Ph.D. Univ. of North Carolina at Chapel Hill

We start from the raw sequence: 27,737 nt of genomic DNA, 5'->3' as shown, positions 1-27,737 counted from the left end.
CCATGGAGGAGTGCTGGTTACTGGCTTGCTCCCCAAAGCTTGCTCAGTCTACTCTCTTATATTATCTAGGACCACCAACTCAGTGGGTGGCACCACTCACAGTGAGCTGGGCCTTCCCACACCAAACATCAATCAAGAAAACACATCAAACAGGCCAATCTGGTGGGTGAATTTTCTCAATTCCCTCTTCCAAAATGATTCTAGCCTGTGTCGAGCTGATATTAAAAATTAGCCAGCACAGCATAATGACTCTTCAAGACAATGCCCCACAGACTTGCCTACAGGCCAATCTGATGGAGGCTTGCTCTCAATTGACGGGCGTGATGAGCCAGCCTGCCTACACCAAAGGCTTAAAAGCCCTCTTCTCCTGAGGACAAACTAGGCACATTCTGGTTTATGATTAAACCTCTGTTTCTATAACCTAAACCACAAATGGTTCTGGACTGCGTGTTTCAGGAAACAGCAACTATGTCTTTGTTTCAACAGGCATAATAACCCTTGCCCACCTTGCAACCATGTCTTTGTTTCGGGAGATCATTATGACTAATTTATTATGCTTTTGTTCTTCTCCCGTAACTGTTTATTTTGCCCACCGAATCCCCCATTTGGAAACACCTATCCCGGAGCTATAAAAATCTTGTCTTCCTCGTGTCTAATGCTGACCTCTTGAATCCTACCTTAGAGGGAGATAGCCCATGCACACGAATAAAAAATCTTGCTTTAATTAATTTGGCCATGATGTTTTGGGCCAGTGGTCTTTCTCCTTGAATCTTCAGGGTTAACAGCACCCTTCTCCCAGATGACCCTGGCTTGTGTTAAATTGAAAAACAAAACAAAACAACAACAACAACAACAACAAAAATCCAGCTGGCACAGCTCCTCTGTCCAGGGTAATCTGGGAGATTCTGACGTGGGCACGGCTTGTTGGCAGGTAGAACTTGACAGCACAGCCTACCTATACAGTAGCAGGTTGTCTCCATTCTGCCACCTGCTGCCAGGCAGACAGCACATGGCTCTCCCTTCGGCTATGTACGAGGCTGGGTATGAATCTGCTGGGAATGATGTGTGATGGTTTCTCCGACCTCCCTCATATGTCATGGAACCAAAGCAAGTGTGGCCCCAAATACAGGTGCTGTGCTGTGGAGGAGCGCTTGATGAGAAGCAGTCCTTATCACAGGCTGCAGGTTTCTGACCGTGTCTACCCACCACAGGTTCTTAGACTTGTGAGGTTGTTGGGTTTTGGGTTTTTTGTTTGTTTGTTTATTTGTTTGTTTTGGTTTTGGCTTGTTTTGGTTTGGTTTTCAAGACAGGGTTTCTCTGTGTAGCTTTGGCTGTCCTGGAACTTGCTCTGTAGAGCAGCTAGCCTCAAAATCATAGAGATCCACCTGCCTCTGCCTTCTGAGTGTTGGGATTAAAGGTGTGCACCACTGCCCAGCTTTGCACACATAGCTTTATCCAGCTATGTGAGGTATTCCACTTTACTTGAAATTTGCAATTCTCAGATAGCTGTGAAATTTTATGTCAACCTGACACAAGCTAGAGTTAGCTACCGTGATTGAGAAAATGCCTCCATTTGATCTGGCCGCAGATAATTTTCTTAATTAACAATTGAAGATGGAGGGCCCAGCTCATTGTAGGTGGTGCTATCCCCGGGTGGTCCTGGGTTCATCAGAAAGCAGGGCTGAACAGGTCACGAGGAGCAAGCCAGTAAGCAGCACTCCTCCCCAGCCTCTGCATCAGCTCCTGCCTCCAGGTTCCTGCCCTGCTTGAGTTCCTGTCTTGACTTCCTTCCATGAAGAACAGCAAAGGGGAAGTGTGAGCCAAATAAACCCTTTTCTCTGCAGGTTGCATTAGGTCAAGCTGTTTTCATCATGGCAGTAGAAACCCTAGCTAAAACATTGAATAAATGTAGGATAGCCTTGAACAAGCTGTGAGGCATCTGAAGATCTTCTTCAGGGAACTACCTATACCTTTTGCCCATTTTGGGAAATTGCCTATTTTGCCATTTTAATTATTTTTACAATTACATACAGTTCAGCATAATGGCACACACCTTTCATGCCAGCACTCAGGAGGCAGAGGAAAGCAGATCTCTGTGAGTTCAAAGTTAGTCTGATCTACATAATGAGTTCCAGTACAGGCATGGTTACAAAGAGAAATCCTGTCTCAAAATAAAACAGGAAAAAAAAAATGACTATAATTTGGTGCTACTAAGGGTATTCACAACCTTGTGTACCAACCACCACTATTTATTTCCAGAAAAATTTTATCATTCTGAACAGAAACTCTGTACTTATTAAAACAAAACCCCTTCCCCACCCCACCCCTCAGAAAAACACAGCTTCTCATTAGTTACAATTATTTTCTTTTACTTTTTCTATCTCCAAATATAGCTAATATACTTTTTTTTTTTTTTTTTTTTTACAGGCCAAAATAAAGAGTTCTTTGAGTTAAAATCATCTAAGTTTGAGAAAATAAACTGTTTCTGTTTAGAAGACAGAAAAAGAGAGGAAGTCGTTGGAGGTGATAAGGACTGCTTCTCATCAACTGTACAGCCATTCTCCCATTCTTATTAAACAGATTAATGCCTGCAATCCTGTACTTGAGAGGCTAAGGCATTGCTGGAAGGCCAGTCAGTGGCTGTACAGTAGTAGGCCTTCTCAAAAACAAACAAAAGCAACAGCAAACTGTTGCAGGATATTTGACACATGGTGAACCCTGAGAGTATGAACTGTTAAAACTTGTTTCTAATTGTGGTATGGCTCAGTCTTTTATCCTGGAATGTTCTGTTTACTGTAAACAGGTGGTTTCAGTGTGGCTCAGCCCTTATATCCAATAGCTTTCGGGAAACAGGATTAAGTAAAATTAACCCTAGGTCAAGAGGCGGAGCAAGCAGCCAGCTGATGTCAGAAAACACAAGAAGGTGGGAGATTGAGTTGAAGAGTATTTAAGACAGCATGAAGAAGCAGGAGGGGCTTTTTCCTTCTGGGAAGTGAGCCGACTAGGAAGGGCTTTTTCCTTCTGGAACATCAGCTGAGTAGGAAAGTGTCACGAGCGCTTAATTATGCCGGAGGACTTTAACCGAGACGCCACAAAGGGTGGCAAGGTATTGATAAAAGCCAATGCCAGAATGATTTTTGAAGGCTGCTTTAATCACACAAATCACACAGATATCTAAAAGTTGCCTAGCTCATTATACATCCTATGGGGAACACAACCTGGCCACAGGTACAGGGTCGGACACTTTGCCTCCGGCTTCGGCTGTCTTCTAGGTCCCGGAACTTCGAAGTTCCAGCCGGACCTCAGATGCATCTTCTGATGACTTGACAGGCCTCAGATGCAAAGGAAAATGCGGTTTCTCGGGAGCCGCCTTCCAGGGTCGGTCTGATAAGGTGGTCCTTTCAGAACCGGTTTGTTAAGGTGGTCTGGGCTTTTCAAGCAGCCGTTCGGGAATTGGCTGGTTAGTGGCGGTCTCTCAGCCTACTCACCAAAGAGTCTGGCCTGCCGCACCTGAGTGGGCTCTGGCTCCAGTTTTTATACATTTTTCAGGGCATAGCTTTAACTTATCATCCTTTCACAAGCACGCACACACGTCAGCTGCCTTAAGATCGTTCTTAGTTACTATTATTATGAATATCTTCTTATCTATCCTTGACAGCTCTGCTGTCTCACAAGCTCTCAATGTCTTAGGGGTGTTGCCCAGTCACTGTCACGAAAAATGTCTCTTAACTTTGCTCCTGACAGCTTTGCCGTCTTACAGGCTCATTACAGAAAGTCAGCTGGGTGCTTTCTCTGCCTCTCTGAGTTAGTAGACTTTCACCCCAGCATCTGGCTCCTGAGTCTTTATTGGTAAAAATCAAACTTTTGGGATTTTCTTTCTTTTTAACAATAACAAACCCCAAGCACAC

The causal relationship between body mass index (BMI) and type 2 diabetes (T2D) and breast cancer prognosis is still ambiguous. The aim of this study was to investigate the prognostic effect of BMI and T2D on breast cancer disease-free survival (DFS) among Asian individuals. In this two-sample Mendelian randomization (MR) study, the instrumental variables (IVs) were identified using a genome-wide association study (GWAS) among 24,000 participants in the Taiwan Biobank. Importantly, the validity of these IVs was confirmed with a previous large-scale GWAS (Biobank Japan Project, BBJ). In this study, we found that a genetic predisposition toward higher BMI (as indicated by BMI IVs, F = 86.88) was associated with poor breast cancer DFS (hazard ratio [HR] = 6.11; P < 0.001). Furthermore, higher level of genetically predicted T2D (as indicated by T2D IVs) was associated with an increased risk of recurrence of and mortality from breast cancer (HR = 1.43; P < 0.001). Sensitivity analyses, including the weighted-median approach, MR-Egger regression, Radial regression and Mendelian randomization pleiotropy residual sum and outlier (MR-PRESSO) supported the consistency of our findings. Finally, the causal relationship between BMI and poor breast cancer prognosis was confirmed in a prospective cohort study. Our MR analyses demonstrated the causal relationship between the genetic prediction of elevated BMI and a greater risk of T2D with poor breast cancer prognosis. BMI and T2D have important clinical implications and may be used as prognostic indicators of breast cancer.